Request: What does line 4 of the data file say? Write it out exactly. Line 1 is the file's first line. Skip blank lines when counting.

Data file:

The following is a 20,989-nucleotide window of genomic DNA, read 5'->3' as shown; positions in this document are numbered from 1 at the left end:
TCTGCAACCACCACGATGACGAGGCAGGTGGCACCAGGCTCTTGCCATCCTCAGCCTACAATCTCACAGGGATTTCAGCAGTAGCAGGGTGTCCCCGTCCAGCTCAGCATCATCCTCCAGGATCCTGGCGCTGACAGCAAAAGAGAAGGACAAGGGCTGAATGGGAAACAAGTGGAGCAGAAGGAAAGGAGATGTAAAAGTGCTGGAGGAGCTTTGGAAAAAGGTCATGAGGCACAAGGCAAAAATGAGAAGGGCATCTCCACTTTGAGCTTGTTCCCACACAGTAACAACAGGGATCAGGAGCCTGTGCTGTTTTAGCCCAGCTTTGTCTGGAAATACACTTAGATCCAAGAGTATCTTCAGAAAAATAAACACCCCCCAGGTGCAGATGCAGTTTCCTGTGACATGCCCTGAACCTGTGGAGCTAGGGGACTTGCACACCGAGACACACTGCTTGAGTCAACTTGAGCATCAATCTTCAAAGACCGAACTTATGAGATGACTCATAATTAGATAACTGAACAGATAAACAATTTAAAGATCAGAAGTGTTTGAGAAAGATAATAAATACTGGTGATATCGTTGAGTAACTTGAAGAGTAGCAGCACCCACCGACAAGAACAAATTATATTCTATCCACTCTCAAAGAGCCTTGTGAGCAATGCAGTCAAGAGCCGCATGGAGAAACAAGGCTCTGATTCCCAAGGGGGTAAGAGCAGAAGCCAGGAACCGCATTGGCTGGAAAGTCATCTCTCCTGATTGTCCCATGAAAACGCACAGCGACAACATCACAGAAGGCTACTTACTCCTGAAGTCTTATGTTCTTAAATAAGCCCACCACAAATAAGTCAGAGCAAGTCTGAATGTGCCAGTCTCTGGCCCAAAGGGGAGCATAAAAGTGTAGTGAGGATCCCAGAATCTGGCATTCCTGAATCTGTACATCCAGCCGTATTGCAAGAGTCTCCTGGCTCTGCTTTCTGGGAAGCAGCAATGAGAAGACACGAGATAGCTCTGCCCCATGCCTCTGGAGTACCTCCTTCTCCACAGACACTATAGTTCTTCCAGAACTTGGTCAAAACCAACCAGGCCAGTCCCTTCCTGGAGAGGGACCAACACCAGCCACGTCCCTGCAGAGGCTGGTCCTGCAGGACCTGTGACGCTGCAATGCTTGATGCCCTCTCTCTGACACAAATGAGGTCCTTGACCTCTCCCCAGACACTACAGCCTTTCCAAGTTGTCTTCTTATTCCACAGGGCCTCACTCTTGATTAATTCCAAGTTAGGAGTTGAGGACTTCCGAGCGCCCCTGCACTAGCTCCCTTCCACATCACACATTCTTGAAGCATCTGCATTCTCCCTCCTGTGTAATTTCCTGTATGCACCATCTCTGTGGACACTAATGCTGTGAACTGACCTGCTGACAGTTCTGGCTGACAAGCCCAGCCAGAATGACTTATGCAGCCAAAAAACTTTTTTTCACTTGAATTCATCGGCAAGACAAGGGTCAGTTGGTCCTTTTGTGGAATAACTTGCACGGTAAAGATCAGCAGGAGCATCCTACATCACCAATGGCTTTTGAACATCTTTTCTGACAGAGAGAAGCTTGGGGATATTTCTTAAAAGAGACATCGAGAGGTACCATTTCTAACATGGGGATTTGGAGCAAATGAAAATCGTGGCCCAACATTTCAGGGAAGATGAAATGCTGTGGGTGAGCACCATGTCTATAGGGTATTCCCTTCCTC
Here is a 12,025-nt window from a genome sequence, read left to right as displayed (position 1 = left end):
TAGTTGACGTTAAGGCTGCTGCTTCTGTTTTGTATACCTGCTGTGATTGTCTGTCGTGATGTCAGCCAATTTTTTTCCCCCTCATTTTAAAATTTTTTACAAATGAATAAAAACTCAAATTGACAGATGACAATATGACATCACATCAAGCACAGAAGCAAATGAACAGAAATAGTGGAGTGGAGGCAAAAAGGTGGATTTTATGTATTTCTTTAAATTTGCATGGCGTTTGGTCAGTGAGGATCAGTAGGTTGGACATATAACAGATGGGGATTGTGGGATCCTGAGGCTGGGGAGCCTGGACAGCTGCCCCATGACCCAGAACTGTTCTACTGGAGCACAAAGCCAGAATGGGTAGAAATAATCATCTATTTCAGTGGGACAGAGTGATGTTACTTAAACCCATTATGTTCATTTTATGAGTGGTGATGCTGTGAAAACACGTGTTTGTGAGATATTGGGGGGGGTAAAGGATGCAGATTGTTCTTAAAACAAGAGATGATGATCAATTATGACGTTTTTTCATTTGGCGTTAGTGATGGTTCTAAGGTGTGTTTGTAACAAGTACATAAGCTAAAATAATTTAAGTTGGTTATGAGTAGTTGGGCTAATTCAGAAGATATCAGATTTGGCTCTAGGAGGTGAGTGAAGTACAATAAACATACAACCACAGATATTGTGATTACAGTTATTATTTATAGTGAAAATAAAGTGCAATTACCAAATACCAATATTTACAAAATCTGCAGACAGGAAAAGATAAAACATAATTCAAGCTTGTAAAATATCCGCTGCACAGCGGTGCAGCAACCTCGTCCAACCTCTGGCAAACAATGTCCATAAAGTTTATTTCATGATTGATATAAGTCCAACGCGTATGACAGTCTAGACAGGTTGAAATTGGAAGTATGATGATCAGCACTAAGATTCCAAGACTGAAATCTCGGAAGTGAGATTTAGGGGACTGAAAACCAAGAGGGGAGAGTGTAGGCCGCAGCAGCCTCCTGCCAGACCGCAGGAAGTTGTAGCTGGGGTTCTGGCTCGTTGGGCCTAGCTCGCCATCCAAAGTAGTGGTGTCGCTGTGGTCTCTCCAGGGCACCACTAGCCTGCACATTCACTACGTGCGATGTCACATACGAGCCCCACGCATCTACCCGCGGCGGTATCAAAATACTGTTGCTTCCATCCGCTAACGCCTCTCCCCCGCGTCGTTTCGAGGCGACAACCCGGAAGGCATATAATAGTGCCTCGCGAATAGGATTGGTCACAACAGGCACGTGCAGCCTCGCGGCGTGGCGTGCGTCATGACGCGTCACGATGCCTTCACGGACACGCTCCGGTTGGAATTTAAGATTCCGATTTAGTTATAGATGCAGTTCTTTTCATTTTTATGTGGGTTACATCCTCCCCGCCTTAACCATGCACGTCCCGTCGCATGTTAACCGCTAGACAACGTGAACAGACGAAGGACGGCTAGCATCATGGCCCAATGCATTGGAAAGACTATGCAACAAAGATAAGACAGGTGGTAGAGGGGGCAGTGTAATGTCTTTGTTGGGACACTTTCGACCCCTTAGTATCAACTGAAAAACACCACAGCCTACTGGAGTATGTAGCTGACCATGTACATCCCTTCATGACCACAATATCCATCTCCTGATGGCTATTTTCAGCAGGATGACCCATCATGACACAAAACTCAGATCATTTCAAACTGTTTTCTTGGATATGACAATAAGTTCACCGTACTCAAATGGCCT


TAGTTGACGTTAAGGCTGCTGCTTCTGTTTTGTATACCTGCTGTGATTGTCTGTCGTGATGTCAGCCAATTTTTTTCCCCCTCATTTTAAAATTTTTTACAAATGAATAAAAACTCAAATTGACAGATGACAATATGACATCACATCAAGCACAGAAGCAAATGAACAGAAATAGTGGAGTGGAGGCAAAAAGGTGGATTTTATGTATTTCTTTAAATTTGCATGGCGTTTGGTCAGTGAGGATCAGTAGGTTGGACATATAACAGATGGGGATTGTGGGATCCTGAGGCTGGGGAGCCTGGACAGCTGCCCCATGACCCAGAACTGTTCTACTGGAGCACAAAGCCAGAATGGGTAGAAATAATCATCTATTTCAGTGGGACAGAGTGATGTTACTTAAACCCATTATGTTCATTTTATGAGTGGTGATGCTGTGAAAACACGTGTTTGTGAGATATTGGGGGGGGTAAAGGATGCAGATTGTTCTTAAAACAAGAGATGATGATCAATTATGACGTTTTTTCATTTGGCGTTAGTGATGGTTCTAAGGTGTGTTTGTAACAAGTACATAAGCTAAAATAATTTAAGTTGGTTATGAGTAGTTGGGCTAATTCAGAAGATATCAGATTTGGCTCTAGGAGGTGAGTGAAGTACAATAAACATACAACCACAGATATTGTGATTACAGTTATTATTTATAGTGAAAATAAAGTGCAATTACCAAATACCAATATTTACAAAATCTGCAGACAGGAAAAGATAAAACATAATTCAAGCTTGTAAAATATCCGCTGCACAGCGGTGCAGCAACCTCGTCCAACCTCTGGCAAACAATGTCCATAAAGTTTATTTCATGATTGATATAAGTCCAACGCGTATGACAGTCTAGACAGGTTGAAATTGGAAGTATGATGATCAGCACTAAGATTCCAAGACTGAAATCTCGGAAGTGAGATTTAGGGGACTGAAAACCAAGAGGGGAGAGTGTAGGCCGCAGCAGCCTCCTGCCAGACCGCAGGAAGTTGTAGCTGGGGTTCTGGCTCGTTGGGCCTAGCTCGCCATCCAAAGTAGTGGTGTCGCTGTGGTCTCTCCAGGGCACCACTAGCCTGCACATTCACTACGTGCGATGTCACATACGAGCCCCACGCATCTACCCGCGGCGGTATCAAAATACTGTTGCTTCCATCCGCTAACGCCTCTCCCCCGCGTCGTTTCGAGGCGACAACCCGGAAGGCATATAATAGTGCCTCGCGAATAGGATTGGTCACAACAGGCACGTGCAGCCTCGCGGCGTGGCGTGCGTCATGACGCGTCACGATGCCTTCACGGACACGCTCCGGTTGGAATTTAAGATTCCGATTTAGTTATAGATGCAGTTCTTTTCATTTTTATGTGGGTTACATCCTCCCCGCCTTAACCATGCACGTCCCGTCGCATGTTAACCGCTAGACAACGTGAACAGACGAAGGACGGCTAGCATCATGGCCCAATGCATTGGAAAGACTATGCAACAAAGATAAGACAGGTGGTAGAGGGGGCAGTGTAATGTCTTTGTTGGGACACTTTCGACCCCTTAGTATCAACTGAAAAACACCACAGCCTACTGGAGTATGTAGCTGACCATGTACATCCCTTCATGACCACAATATCCATCTCCTGATGGCTATTTTCAGCAGGATGACCCATCATGACACAAAACTCAGATCATTTCAAACTGTTTTCTTGGATATGACAATAAGTTCACCGTACTCAAATGGCCT